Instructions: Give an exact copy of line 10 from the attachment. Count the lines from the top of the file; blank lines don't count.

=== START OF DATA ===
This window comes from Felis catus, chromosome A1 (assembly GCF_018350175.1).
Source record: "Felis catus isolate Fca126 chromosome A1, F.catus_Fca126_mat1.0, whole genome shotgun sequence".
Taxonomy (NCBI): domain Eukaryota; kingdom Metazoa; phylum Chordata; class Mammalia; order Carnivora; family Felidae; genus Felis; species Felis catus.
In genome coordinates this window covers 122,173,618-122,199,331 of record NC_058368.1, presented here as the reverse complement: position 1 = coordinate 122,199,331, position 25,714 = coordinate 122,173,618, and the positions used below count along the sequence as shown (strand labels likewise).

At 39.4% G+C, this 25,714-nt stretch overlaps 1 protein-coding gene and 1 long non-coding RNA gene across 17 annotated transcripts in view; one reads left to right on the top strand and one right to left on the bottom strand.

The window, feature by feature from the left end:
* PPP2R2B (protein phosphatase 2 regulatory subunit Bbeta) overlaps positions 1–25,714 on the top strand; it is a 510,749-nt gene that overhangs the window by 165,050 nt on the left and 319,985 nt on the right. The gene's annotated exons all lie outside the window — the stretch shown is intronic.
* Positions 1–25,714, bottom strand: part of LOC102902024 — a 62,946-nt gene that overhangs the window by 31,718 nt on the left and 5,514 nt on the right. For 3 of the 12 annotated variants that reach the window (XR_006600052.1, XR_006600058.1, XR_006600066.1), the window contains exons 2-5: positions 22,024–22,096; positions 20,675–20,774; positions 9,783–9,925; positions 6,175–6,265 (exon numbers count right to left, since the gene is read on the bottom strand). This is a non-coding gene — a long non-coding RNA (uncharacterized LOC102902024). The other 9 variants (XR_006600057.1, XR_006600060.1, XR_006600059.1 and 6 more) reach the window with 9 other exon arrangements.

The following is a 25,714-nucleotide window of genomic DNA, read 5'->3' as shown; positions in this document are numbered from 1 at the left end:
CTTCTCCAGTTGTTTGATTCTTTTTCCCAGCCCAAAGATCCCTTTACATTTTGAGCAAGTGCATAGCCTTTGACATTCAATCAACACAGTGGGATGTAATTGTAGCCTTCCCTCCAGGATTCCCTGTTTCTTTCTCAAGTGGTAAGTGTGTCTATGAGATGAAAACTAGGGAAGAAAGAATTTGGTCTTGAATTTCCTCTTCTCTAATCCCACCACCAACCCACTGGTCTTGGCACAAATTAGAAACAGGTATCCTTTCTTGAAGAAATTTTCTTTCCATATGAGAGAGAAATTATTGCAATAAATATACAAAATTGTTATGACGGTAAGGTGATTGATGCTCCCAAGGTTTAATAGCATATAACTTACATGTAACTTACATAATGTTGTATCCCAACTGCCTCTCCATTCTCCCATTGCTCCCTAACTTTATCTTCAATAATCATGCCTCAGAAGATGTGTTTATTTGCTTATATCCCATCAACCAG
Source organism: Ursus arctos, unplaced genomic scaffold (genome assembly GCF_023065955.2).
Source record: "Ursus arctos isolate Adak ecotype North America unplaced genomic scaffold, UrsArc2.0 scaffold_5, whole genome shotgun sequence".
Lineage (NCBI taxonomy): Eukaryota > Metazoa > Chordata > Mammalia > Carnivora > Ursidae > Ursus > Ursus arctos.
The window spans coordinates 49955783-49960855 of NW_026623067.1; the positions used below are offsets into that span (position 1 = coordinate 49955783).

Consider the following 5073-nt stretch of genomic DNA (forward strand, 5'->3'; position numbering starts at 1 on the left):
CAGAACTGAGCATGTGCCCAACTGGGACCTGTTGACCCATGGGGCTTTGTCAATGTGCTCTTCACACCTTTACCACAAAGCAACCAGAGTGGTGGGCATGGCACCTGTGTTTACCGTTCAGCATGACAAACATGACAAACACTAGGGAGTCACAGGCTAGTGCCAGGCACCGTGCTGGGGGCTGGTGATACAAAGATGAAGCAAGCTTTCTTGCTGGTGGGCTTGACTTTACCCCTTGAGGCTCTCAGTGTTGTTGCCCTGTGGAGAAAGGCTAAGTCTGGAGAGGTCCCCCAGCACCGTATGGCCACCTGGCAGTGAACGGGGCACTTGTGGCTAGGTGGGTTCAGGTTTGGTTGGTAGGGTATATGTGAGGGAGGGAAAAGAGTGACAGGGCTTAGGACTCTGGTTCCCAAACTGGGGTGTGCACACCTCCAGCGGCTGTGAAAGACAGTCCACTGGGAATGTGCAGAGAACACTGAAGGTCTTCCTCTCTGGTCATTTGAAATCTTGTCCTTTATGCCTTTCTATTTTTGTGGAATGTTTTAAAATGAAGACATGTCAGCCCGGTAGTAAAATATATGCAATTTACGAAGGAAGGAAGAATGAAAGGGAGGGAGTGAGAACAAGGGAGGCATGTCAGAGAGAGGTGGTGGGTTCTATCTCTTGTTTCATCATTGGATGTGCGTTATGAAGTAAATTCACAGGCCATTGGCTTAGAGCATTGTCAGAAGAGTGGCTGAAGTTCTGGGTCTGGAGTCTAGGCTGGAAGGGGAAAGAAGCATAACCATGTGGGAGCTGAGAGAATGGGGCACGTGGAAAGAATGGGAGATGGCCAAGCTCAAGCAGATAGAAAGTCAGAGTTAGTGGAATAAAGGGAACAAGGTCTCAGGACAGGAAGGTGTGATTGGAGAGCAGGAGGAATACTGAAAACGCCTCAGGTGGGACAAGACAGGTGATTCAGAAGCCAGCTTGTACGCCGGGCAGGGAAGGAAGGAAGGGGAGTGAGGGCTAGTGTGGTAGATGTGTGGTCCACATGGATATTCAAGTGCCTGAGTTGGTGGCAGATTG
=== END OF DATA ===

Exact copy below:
CTTCTCCAGTTGTTTGATTCTTTTTCCCAGCCCAAAGATCCCTTTACATTTTGAGCAAGTGCATAGCCTTTGACATTCAATCAACACAGTGGGATGTAATTGTAGCCTTCCCTCCAGGATTCCCTGTTTCTTTCTCAAGTGGTAAGTGTGTCTATGAGATGAAAACTAGGGAAGAAAGAATTTGGTCTTGAATTTCCTCTTCTCTAATCCCACCACCAACCCACTGGTCTTGGCACAAATTAGAAACAGGTATCCTTTCTTGAAGAAATTTTCTTTCCATATGAGAGAGAAATTATTGCAATAAATATACAAAATTGTTATGACGGTAAGGTGATTGATGCTCCCAAGGTTTAATAGCATATAACTTACATGTAACTTACATAATGTTGTATCCCAACTGCCTCTCCATTCTCCCATTGCTCCCTAACTTTATCTTCAATAATCATGCCTCAGAAGATGTGTTTATTTGCTTATATCCCATCAACCAG